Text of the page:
How Can Blockchain Be Used in Government?


Over the last few decades, there have been a huge amount of inventions in technological fields. It is rooted in our entire system so much so that it is almost impossible to imagine a life without technology these days. But, with the advancement in technology, the need for security and privacy also increased as hackers are trying to find every possible loophole in the system to exploit this technology to steal private and confidential data of the public for extortion or personal gains. The faith of people in the government is already grasping for straws due to a lack of transparency and increasing corruption among government organizations.


To eliminate this skepticism regarding government organizations, one potential solution is the introduction of blockchain technology into government services to nurture transparency and competency among the organizations. Blockchain is an excellent technology that can achieve maximum efficiency in government services to offer a secure, yet efficient sharing.


More often than not, blockchain is considered as a cryptocurrency since it was first introduced along with the very first cryptocurrency Bitcoin. However, blockchain is the underlying technology for cryptocurrencies and has a vast number of applications rather than just for cryptocurrencies. Blockchain technology is an entity that stores digital information in groups called ‘blocks’ in several databases known as ‘chains’ in a network connected through peer-to-peer nodes. This storage is known as a ‘digital ledger.’ The technology helps the digital information to be distributed but not copied. The uploaded information is ceaselessly reconciled into the database, which is stored in numerous locations and updated instantly.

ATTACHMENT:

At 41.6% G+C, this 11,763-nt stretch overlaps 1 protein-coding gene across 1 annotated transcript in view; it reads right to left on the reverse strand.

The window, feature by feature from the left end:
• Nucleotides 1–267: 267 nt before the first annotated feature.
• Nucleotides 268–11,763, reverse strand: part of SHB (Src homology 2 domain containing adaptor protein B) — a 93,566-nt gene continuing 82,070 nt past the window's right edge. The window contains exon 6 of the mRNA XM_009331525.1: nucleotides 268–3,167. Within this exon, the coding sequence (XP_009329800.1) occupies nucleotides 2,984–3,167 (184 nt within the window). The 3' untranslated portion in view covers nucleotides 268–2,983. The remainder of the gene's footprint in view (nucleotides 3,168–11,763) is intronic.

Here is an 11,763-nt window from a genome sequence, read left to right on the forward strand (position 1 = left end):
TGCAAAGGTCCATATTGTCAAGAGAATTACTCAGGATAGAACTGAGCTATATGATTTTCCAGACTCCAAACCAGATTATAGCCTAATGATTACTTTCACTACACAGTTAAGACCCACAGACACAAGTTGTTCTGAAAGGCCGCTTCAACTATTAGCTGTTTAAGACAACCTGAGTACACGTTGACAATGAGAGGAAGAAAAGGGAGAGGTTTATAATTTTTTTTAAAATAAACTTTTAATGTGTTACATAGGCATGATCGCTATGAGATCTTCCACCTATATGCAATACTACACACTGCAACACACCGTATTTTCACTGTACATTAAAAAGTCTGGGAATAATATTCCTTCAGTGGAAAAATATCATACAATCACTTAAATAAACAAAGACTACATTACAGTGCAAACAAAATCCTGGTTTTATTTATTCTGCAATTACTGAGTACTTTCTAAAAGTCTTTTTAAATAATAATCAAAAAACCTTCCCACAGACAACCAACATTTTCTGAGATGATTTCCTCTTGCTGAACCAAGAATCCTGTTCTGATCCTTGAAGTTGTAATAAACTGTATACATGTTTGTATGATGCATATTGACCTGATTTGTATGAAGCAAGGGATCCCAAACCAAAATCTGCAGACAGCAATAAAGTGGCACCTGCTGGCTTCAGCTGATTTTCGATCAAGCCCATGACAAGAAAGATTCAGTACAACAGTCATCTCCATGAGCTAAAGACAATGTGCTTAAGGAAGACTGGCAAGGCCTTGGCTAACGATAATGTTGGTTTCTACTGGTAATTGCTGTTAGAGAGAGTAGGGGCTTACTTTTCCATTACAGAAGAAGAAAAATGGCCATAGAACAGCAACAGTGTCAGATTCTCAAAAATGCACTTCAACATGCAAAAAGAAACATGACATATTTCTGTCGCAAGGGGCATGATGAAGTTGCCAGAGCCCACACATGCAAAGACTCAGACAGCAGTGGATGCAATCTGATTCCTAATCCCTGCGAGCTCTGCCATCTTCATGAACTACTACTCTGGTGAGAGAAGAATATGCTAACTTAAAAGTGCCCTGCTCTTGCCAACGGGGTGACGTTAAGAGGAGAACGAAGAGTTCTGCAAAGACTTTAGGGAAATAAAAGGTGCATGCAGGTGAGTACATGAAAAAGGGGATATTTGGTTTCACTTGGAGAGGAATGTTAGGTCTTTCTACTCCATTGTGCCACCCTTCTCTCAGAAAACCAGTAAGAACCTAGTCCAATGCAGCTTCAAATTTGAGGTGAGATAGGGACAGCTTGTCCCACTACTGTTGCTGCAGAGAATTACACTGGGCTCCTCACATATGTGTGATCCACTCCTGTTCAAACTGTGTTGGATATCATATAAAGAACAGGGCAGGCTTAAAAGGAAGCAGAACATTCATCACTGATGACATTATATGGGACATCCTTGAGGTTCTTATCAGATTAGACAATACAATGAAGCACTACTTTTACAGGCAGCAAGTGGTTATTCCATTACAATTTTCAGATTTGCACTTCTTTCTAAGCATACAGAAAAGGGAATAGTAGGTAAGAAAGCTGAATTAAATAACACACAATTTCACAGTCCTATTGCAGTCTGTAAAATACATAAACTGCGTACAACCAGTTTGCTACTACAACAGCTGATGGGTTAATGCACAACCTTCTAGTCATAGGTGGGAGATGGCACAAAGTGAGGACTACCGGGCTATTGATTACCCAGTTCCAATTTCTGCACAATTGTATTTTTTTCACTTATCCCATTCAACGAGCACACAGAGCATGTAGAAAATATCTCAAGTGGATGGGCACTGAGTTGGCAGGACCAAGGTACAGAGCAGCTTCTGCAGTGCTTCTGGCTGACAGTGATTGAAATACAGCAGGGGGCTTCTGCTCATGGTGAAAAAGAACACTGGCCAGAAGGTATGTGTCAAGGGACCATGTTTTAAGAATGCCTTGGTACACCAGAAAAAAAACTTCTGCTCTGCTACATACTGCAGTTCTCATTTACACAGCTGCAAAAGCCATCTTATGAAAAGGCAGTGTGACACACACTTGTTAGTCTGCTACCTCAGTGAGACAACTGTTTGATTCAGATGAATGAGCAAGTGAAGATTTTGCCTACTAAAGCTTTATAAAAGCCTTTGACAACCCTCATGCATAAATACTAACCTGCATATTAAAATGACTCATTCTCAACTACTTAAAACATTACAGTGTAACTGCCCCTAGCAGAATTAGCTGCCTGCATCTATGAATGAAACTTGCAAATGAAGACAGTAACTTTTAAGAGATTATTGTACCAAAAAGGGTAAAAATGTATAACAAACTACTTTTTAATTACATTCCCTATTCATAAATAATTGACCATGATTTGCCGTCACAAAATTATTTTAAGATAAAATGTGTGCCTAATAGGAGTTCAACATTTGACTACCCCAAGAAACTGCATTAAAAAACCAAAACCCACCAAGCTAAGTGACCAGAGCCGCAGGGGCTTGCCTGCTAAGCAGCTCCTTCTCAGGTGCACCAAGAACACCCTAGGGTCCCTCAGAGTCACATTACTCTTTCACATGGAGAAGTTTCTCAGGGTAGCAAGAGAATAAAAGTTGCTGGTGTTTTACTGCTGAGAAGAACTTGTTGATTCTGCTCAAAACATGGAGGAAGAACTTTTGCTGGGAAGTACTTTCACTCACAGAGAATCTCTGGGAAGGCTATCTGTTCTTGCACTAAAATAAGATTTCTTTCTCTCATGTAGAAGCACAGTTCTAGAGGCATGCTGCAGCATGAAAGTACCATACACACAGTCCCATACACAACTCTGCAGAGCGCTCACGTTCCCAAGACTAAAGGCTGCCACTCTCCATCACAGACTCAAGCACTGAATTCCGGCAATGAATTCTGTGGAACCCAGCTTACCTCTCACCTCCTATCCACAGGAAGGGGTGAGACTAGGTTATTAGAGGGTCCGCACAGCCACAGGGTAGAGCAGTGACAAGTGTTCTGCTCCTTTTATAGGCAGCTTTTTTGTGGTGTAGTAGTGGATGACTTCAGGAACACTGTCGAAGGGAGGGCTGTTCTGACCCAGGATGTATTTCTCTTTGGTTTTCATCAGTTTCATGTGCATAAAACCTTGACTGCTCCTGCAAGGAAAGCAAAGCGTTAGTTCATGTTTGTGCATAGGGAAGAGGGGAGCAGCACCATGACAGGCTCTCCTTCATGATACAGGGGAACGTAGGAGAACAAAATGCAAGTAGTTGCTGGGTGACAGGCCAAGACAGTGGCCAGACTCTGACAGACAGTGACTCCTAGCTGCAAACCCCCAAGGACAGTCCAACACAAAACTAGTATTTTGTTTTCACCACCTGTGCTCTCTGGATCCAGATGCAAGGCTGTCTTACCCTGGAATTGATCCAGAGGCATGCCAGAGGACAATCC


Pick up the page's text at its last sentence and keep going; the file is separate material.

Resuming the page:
With the recent increase in data theft and several cases of hacking of government websites, government organizations all across the globe are turning towards this relatively new technology and exploring the feasibility of introducing this technology into the mainstream. Many government and public agencies have already begun piloting and testing blockchain applications for secure data sharing, smart regulation, budgeting, and financial management, asset management and process tracking, payments, identity management, cybersecurity, and the list continues to grow.


While the applications are indefinite and still growing, a few use cases in the government sector are explained briefly;

  1. Building trust with citizens.

Due to opacity regarding cash flows and corruption inside the government organizations, the public trust in government is diminishing day by day as the people don’t trust the government to do the right thing in most of the cases. But, blockchain has the ability to reverse this trend by bringing transparency through decentralization and allowing all the concerned parties to verify their data independently without the intervention of any third party. All the concerned parties will share access to records, thus eliminating the reason for distrust.


  1. Tracking loans and student grants.